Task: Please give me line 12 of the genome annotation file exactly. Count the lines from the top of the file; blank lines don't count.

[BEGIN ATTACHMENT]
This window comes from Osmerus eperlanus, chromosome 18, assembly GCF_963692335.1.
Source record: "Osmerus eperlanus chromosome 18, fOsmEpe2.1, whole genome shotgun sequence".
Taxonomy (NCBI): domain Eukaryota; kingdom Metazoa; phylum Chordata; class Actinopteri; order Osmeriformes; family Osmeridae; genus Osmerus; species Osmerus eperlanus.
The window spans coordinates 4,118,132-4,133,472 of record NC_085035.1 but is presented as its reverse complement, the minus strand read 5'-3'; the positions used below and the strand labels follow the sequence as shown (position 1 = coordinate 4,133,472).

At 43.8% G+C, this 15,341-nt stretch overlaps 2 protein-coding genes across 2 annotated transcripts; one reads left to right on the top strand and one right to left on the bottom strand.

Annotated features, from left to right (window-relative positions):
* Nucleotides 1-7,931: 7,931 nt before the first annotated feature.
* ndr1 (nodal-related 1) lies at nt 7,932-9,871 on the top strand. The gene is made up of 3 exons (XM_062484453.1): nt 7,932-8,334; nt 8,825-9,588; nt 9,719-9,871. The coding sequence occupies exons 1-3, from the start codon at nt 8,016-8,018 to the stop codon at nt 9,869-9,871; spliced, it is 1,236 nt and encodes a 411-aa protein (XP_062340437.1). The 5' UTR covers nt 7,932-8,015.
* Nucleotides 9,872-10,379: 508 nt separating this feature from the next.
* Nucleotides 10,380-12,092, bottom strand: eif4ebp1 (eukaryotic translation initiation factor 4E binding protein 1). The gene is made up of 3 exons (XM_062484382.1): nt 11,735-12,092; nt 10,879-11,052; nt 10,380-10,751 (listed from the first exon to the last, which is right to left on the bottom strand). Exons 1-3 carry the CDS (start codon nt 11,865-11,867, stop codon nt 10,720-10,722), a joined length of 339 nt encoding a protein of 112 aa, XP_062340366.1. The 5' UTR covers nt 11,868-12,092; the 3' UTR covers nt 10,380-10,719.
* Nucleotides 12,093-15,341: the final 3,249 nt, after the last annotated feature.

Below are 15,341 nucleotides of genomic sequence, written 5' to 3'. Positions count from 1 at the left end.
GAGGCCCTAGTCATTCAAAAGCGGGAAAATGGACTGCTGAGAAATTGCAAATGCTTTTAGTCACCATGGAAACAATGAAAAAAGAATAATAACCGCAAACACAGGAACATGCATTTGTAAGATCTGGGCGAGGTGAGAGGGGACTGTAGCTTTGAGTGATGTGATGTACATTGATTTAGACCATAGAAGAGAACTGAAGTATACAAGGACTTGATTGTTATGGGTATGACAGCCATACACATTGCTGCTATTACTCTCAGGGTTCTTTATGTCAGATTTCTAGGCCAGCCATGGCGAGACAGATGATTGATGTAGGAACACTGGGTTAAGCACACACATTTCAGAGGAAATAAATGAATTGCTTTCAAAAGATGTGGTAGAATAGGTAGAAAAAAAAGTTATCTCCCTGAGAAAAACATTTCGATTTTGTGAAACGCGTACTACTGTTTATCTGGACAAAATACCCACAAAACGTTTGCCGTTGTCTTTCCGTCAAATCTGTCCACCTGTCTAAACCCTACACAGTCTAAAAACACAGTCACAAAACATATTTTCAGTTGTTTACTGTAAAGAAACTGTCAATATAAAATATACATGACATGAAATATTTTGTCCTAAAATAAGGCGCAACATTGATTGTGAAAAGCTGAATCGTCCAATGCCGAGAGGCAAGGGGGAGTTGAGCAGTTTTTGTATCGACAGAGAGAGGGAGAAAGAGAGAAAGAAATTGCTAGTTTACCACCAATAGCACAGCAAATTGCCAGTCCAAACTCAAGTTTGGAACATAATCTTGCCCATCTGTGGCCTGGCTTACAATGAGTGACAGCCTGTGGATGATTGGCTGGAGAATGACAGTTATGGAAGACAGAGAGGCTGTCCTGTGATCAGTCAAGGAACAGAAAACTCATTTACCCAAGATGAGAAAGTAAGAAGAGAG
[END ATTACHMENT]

Below are 15,341 nucleotides of genomic sequence, written 5' to 3'. Positions count from 1 at the left end.